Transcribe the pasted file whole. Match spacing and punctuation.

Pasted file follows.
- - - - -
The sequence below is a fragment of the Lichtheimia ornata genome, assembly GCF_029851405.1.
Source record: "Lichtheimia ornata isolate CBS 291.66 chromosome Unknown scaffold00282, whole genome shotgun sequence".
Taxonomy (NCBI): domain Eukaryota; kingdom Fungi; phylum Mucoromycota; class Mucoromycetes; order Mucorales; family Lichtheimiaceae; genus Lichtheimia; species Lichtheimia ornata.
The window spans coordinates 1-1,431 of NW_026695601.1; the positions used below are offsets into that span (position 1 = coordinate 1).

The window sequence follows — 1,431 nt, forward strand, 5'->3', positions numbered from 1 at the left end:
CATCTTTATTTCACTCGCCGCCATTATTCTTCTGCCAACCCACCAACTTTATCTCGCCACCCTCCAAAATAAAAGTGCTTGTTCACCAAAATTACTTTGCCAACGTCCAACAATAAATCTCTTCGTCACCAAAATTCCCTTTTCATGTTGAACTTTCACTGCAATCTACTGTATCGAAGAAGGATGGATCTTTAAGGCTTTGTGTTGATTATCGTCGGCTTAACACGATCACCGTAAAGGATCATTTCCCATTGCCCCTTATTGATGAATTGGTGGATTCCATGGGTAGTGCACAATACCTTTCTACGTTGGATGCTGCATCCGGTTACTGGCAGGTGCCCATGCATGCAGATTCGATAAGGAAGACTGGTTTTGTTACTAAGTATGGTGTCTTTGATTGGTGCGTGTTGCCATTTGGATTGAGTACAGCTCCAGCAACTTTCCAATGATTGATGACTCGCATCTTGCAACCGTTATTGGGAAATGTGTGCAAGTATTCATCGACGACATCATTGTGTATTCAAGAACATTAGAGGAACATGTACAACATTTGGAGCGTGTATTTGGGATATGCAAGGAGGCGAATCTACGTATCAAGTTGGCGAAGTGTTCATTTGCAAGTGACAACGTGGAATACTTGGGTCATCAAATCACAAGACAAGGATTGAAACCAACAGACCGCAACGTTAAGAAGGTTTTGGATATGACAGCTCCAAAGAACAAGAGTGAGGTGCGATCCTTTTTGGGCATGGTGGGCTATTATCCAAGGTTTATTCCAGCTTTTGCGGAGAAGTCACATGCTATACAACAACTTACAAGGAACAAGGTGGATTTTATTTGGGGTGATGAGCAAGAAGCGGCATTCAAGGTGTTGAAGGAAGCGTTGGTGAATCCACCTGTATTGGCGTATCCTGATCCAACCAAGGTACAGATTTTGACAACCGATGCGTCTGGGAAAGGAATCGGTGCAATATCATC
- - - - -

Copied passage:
The sequence below is a fragment of the Lichtheimia ornata genome, assembly GCF_029851405.1.
Source record: "Lichtheimia ornata isolate CBS 291.66 chromosome Unknown scaffold00282, whole genome shotgun sequence".
Taxonomy (NCBI): domain Eukaryota; kingdom Fungi; phylum Mucoromycota; class Mucoromycetes; order Mucorales; family Lichtheimiaceae; genus Lichtheimia; species Lichtheimia ornata.
The window spans coordinates 1-1,431 of NW_026695601.1; the positions used below are offsets into that span (position 1 = coordinate 1).

The window sequence follows — 1,431 nt, forward strand, 5'->3', positions numbered from 1 at the left end:
CATCTTTATTTCACTCGCCGCCATTATTCTTCTGCCAACCCACCAACTTTATCTCGCCACCCTCCAAAATAAAAGTGCTTGTTCACCAAAATTACTTTGCCAACGTCCAACAATAAATCTCTTCGTCACCAAAATTCCCTTTTCATGTTGAACTTTCACTGCAATCTACTGTATCGAAGAAGGATGGATCTTTAAGGCTTTGTGTTGATTATCGTCGGCTTAACACGATCACCGTAAAGGATCATTTCCCATTGCCCCTTATTGATGAATTGGTGGATTCCATGGGTAGTGCACAATACCTTTCTACGTTGGATGCTGCATCCGGTTACTGGCAGGTGCCCATGCATGCAGATTCGATAAGGAAGACTGGTTTTGTTACTAAGTATGGTGTCTTTGATTGGTGCGTGTTGCCATTTGGATTGAGTACAGCTCCAGCAACTTTCCAATGATTGATGACTCGCATCTTGCAACCGTTATTGGGAAATGTGTGCAAGTATTCATCGACGACATCATTGTGTATTCAAGAACATTAGAGGAACATGTACAACATTTGGAGCGTGTATTTGGGATATGCAAGGAGGCGAATCTACGTATCAAGTTGGCGAAGTGTTCATTTGCAAGTGACAACGTGGAATACTTGGGTCATCAAATCACAAGACAAGGATTGAAACCAACAGACCGCAACGTTAAGAAGGTTTTGGATATGACAGCTCCAAAGAACAAGAGTGAGGTGCGATCCTTTTTGGGCATGGTGGGCTATTATCCAAGGTTTATTCCAGCTTTTGCGGAGAAGTCACATGCTATACAACAACTTACAAGGAACAAGGTGGATTTTATTTGGGGTGATGAGCAAGAAGCGGCATTCAAGGTGTTGAAGGAAGCGTTGGTGAATCCACCTGTATTGGCGTATCCTGATCCAACCAAGGTACAGATTTTGACAACCGATGCGTCTGGGAAAGGAATCGGTGCAATATCATC